A schema could be developed to ensure interoperability between technologies and reduce friction for users looking to migrate their data and applications. An encryption standard could be enforced to ensure security and compliance and use of the aforementioned cross-cloud network would reduce risk of interception by malicious actors. For critical multicloud applications, customers could pay a premium to access faster inter-cloud rates.
Cloud providers would be able to further differentiate their best product offerings knowing that if they build it, the customers will come, no longer locked into their legacy cloud provider.
Customers could avoid lengthy due diligence when moving to the cloud, as they could simply search for the best service for their requirements, no longer buying the store when they just need one product. Customers would benefit from transparent and possibly reduced costs with the ability to move their business when and if they want to. Overall agility would increase, allowing strategic migration on and off the cloud as requirements change.
And of course, a new level of data resilience could be unlocked as data could be realistically replicated back and forth between different cloud providers, ensuring the integrity of the world’s most important data.
This is a future where everyone wins. The industry players could ensure the survival and growth of their offerings in the face of cloud skepticism. Customers get access to the multitudes of benefits listed above. Yes, it would require historic humility and cooperation from some of the largest companies in the world, but together they could usher in a new generation of technology innovation.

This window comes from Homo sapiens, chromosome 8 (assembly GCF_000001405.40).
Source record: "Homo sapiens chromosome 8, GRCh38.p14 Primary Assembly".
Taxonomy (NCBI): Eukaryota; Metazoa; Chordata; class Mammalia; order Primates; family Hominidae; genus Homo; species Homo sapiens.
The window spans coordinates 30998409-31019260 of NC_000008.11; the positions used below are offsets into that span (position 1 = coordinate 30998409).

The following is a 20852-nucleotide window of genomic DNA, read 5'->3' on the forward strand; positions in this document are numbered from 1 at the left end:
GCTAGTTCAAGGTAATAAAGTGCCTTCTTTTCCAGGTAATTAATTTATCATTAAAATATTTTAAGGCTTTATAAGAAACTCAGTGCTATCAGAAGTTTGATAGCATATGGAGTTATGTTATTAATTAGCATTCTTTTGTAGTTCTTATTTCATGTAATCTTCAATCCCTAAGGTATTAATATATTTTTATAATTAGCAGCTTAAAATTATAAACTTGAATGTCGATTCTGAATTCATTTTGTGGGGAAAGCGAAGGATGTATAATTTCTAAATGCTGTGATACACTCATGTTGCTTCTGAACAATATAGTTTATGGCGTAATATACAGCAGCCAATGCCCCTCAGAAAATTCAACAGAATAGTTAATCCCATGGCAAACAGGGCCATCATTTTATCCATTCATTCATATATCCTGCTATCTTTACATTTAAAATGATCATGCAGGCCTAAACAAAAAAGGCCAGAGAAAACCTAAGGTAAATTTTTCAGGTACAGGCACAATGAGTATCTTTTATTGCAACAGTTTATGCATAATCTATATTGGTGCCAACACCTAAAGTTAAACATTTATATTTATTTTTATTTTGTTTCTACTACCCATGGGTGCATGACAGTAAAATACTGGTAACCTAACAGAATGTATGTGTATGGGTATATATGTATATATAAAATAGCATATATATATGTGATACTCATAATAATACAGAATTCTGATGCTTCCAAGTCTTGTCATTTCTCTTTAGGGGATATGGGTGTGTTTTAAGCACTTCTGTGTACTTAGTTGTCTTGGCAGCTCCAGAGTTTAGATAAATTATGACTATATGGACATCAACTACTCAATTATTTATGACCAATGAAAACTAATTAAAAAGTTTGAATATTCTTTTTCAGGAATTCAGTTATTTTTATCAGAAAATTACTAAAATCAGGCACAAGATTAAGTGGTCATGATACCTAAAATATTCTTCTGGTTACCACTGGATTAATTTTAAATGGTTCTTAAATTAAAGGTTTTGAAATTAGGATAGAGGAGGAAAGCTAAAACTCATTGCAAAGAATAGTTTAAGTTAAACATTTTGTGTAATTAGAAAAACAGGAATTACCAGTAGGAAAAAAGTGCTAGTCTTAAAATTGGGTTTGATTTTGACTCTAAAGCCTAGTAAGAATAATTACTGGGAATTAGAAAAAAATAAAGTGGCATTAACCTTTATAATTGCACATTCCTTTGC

We need an inter-cloud data mobility standard.
In the Meantime
Today there is no standard, and all the opposite is true. The risks of cloud lock-in are high, and customers must mitigate them by leveraging the cloud carefully and intelligently. Data transfer fees cannot be avoided, but there are other ways to lower your exposure.
That’s why Couchbase enables its NoSQL cloud database to be used in a multitude of different ways. You can manage it yourself, or use the Autonomous Operator to deploy it on any Kubernetes infrastructure (on premises or in the cloud). We also built our database-as-service, Capella, to natively run on all three major cloud platforms.
Couchbase natively leverages multiple availability zones and its internal replication technology to ensure high availability alongside multiple availability zones. With Cross Datacenter Replication (XDCR), you can asynchronously replicate your data across regions and even cloud platforms themselves to ensure your data is safe even in the worst-case scenarios.
Try Couchbase Capella today with a free trial and no commitment.